Past reviews for Memoria Press include:
D’Aulaires’ Greek Myths Set
The Book of the Ancient Romans Set
Latina Christiana I & Famous Men of the Modern Ages
Seventh Grade Literature Guide Set
Progression of Work on Iliad & Odyssey
The student guide presents a combination of vocabulary, discussion questions to assess what they are learning, and projects or writing assignments to take the learning further.
Within the teacher guide are the answers to the student guide’s work as well as quizzes and tests.
What I find really makes this program shine, is the DVD set of teacher lectures. The first session is meant to be watched before beginning the books. Then, subsequent sessions are watched as you complete each lesson.
So, after that initial viewing, the progression of work by the student is to:
read the section of text assigned
complete the student book pages
watch the video for that lesson
make any needed adjustments to your written work
turn it all in
and then start on the next section of reading (the cycle begins again!)
I call this the lather, rinse, repeat pattern of work. Depending on your student’s abilities and motivation, the pace is easy to individualize. Each of the texts is meant to be done in a semester. So, you can divide up the lessons across the weeks of study for a base. However, the more driven student may finish in less time.
Our Families Thoughts on this Program
While I have boys who are more driven to get work done to play video games or read books, they are all different in styles of learning. My 8th-grade son is the one who has been working on this material for the review. He told me that he wished more of his work was the lather, rinse, repeat with workbooks to fill out.
For the review period, he has been walking through The Iliad. Even though you could start with either book, he is definitely one for going ‘in order.’ Since The Iliad chronicles events before The Odyssey, his choice was simple.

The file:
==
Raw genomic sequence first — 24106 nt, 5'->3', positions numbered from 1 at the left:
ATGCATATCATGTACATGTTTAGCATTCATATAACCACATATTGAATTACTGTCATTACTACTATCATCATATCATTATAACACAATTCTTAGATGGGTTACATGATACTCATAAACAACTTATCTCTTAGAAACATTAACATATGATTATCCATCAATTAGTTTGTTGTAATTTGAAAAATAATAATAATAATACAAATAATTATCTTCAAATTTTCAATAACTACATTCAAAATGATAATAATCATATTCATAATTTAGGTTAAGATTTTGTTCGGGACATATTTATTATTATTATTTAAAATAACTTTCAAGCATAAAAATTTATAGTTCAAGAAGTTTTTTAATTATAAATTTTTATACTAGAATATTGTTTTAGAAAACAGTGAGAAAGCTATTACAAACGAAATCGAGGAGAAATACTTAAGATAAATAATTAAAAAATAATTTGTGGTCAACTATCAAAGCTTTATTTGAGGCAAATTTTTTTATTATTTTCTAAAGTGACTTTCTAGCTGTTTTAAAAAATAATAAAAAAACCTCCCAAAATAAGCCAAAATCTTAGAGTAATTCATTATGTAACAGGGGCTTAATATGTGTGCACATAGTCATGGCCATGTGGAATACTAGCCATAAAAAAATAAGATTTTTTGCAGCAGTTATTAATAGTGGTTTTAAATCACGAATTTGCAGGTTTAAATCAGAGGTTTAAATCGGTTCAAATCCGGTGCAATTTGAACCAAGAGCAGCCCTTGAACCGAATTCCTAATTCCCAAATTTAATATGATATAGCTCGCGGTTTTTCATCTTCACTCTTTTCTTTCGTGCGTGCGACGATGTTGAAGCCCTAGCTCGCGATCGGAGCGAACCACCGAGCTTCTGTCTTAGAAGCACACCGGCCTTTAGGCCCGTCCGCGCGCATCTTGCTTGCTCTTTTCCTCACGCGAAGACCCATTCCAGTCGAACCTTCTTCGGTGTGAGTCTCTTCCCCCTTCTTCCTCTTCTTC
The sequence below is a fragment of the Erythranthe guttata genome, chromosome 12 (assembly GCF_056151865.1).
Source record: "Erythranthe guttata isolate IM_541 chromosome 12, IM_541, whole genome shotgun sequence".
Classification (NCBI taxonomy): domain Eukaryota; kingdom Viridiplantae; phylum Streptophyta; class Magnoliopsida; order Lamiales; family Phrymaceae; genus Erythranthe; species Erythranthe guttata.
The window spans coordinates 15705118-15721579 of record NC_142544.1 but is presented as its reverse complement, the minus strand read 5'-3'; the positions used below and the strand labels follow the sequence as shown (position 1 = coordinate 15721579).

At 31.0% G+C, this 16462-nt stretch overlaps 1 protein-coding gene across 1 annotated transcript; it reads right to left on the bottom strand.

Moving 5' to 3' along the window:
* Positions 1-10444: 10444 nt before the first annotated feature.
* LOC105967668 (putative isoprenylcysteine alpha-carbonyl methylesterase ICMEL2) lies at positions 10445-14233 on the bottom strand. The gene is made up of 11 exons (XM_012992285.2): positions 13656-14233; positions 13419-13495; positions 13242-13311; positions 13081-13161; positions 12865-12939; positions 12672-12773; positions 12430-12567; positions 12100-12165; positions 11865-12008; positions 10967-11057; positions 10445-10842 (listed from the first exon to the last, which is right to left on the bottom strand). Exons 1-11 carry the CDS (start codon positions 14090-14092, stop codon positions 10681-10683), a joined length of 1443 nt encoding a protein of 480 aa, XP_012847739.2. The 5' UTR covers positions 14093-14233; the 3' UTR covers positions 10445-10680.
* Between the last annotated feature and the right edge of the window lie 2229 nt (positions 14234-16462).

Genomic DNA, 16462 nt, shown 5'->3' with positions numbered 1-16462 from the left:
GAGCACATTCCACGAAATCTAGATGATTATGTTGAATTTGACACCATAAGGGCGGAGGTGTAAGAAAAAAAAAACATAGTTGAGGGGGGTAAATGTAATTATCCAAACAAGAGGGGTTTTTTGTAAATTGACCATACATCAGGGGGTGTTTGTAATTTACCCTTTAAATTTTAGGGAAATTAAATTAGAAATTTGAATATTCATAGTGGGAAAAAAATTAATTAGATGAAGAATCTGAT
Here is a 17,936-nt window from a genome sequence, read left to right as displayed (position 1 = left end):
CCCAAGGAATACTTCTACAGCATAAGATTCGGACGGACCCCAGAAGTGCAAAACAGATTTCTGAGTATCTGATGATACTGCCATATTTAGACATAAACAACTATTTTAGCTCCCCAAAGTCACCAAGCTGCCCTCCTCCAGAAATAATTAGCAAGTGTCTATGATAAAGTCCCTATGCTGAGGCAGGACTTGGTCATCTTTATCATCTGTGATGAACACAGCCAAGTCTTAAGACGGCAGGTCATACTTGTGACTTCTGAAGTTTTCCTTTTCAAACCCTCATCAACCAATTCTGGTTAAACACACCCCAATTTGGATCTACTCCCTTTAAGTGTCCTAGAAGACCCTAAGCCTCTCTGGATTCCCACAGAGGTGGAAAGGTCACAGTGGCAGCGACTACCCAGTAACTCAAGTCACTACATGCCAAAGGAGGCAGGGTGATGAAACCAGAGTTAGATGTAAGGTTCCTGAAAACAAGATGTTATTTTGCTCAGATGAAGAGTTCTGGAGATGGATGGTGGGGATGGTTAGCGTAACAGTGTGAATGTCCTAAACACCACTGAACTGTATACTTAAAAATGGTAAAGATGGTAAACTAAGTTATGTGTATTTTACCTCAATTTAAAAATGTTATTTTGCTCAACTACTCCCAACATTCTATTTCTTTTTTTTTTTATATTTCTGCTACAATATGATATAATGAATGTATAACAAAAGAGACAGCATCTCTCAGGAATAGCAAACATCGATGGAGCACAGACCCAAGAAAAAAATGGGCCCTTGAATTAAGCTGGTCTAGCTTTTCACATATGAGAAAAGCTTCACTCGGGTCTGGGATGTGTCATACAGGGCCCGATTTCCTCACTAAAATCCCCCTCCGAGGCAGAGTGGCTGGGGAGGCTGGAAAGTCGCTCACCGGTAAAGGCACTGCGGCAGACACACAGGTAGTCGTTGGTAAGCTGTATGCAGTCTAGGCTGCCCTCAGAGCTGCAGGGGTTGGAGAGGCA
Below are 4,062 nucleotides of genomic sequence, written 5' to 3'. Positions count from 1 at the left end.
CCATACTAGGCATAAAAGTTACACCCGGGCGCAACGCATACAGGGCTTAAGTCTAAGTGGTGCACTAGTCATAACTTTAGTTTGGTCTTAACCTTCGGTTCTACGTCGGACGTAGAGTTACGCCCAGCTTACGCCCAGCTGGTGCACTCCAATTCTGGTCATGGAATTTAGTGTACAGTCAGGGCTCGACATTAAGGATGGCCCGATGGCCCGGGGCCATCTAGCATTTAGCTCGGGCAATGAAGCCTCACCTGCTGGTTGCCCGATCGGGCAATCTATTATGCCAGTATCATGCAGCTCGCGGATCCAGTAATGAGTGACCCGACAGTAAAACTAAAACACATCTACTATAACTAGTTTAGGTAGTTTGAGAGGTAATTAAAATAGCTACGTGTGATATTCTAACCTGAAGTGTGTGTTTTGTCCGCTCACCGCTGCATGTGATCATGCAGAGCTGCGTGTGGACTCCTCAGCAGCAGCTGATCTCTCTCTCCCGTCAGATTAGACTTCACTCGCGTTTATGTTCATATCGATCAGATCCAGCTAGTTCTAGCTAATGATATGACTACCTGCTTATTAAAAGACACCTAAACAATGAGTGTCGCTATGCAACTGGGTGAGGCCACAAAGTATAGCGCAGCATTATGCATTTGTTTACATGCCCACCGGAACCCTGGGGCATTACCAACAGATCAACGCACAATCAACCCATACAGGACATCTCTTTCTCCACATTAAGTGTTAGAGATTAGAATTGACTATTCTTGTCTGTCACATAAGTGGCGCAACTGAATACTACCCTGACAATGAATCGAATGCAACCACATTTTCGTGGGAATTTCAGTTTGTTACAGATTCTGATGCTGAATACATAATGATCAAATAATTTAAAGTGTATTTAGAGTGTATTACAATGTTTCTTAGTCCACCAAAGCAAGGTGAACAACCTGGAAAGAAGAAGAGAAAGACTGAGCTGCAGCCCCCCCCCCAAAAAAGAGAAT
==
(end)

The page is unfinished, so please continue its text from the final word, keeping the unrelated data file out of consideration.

I think what he really likes is that Memoria Press has broken it all down into small bites. Some of the literature based work we’ve done in the past is more fluid in its approach. The learner in me thrives on a fluid approach with the opportunity to have lengthy discussions on a concept or topic after reading the complete work. However, he prefers the fill in the blank style to get the work done.
That being said, I can see from answers that he often tries to take the ‘quickie’ approach to his responses. But, that just opens up the opportunity to make him dig deeper.
Favorite Part: The Video Lectures
What I loved as a parent were the video lectures on DVD. I had him watch in the room with me. Even though I stayed busy with other work, I was listening to much of the lecture. This way I could learn more alongside him and ensure this part of the work was done. We found that some of the lesson questions that puzzled him were often addressed in the lectures.
Why a program with recorded lectures? They benefit from a teacher who is truly immersed in the material. And, it is someone other than mom or dad sharing knowledge. As the boys have matured, I find this very useful for their studies. It may not be quite the same as attending a lecture in a classroom, but it provides the best of that experience.
Have you tried Classical Christian Education in your homeschool?
Did it work well for you?
Don’t just take my word for how we found this to be. Visit Memoria Press #1 Reviews on the Homeschool Review Crew website to see what other homeschooling parents thought about this book.